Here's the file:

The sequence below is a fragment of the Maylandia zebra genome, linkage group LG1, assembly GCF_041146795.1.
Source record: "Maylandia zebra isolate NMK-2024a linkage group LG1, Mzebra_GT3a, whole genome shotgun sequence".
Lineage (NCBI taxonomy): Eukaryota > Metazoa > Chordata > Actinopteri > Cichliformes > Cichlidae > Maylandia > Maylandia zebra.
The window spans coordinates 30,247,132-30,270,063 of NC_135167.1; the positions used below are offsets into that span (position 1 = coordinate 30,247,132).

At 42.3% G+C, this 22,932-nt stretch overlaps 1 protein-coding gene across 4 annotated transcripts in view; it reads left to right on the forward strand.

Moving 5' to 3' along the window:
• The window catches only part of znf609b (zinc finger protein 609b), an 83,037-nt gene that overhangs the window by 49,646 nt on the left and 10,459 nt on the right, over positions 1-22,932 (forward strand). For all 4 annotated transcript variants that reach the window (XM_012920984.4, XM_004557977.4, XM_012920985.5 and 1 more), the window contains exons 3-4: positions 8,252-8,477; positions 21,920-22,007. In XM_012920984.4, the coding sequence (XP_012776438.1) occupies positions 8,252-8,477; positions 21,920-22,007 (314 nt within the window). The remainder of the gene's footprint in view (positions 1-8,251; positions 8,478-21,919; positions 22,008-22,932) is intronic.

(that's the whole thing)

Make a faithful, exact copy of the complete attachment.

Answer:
The sequence below is a fragment of the Maylandia zebra genome, linkage group LG1, assembly GCF_041146795.1.
Source record: "Maylandia zebra isolate NMK-2024a linkage group LG1, Mzebra_GT3a, whole genome shotgun sequence".
Lineage (NCBI taxonomy): Eukaryota > Metazoa > Chordata > Actinopteri > Cichliformes > Cichlidae > Maylandia > Maylandia zebra.
The window spans coordinates 30,247,132-30,270,063 of NC_135167.1; the positions used below are offsets into that span (position 1 = coordinate 30,247,132).

At 42.3% G+C, this 22,932-nt stretch overlaps 1 protein-coding gene across 4 annotated transcripts in view; it reads left to right on the forward strand.

Moving 5' to 3' along the window:
• The window catches only part of znf609b (zinc finger protein 609b), an 83,037-nt gene that overhangs the window by 49,646 nt on the left and 10,459 nt on the right, over positions 1-22,932 (forward strand). For all 4 annotated transcript variants that reach the window (XM_012920984.4, XM_004557977.4, XM_012920985.5 and 1 more), the window contains exons 3-4: positions 8,252-8,477; positions 21,920-22,007. In XM_012920984.4, the coding sequence (XP_012776438.1) occupies positions 8,252-8,477; positions 21,920-22,007 (314 nt within the window). The remainder of the gene's footprint in view (positions 1-8,251; positions 8,478-21,919; positions 22,008-22,932) is intronic.